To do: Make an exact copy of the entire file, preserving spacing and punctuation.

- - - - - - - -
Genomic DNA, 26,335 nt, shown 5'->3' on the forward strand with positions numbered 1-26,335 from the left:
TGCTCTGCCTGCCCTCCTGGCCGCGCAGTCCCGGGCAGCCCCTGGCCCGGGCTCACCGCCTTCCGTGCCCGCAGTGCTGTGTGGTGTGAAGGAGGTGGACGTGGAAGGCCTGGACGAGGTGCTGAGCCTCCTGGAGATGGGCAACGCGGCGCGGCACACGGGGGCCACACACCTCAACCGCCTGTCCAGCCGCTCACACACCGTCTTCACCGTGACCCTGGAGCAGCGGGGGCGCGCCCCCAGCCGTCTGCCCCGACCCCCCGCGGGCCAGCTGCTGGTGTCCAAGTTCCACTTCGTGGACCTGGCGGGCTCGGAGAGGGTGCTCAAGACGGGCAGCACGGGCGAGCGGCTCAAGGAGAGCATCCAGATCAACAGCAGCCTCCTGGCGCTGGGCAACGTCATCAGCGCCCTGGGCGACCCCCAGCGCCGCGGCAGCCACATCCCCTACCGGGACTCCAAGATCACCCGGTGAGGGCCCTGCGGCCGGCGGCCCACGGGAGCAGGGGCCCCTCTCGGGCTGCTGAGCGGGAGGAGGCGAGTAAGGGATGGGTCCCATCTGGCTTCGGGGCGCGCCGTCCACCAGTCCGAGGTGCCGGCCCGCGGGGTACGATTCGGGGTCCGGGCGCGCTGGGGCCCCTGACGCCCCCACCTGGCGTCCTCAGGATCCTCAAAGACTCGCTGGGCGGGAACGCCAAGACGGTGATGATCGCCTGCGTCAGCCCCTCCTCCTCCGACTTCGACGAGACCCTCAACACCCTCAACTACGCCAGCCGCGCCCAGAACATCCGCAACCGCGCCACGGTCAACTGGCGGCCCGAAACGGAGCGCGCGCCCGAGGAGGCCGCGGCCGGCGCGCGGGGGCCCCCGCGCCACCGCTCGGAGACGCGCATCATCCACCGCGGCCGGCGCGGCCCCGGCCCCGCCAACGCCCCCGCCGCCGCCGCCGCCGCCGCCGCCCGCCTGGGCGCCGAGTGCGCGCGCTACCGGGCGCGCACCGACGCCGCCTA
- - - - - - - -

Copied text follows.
Genomic DNA, 26,335 nt, shown 5'->3' on the forward strand with positions numbered 1-26,335 from the left:
TGCTCTGCCTGCCCTCCTGGCCGCGCAGTCCCGGGCAGCCCCTGGCCCGGGCTCACCGCCTTCCGTGCCCGCAGTGCTGTGTGGTGTGAAGGAGGTGGACGTGGAAGGCCTGGACGAGGTGCTGAGCCTCCTGGAGATGGGCAACGCGGCGCGGCACACGGGGGCCACACACCTCAACCGCCTGTCCAGCCGCTCACACACCGTCTTCACCGTGACCCTGGAGCAGCGGGGGCGCGCCCCCAGCCGTCTGCCCCGACCCCCCGCGGGCCAGCTGCTGGTGTCCAAGTTCCACTTCGTGGACCTGGCGGGCTCGGAGAGGGTGCTCAAGACGGGCAGCACGGGCGAGCGGCTCAAGGAGAGCATCCAGATCAACAGCAGCCTCCTGGCGCTGGGCAACGTCATCAGCGCCCTGGGCGACCCCCAGCGCCGCGGCAGCCACATCCCCTACCGGGACTCCAAGATCACCCGGTGAGGGCCCTGCGGCCGGCGGCCCACGGGAGCAGGGGCCCCTCTCGGGCTGCTGAGCGGGAGGAGGCGAGTAAGGGATGGGTCCCATCTGGCTTCGGGGCGCGCCGTCCACCAGTCCGAGGTGCCGGCCCGCGGGGTACGATTCGGGGTCCGGGCGCGCTGGGGCCCCTGACGCCCCCACCTGGCGTCCTCAGGATCCTCAAAGACTCGCTGGGCGGGAACGCCAAGACGGTGATGATCGCCTGCGTCAGCCCCTCCTCCTCCGACTTCGACGAGACCCTCAACACCCTCAACTACGCCAGCCGCGCCCAGAACATCCGCAACCGCGCCACGGTCAACTGGCGGCCCGAAACGGAGCGCGCGCCCGAGGAGGCCGCGGCCGGCGCGCGGGGGCCCCCGCGCCACCGCTCGGAGACGCGCATCATCCACCGCGGCCGGCGCGGCCCCGGCCCCGCCAACGCCCCCGCCGCCGCCGCCGCCGCCGCCGCCCGCCTGGGCGCCGAGTGCGCGCGCTACCGGGCGCGCACCGACGCCGCCTA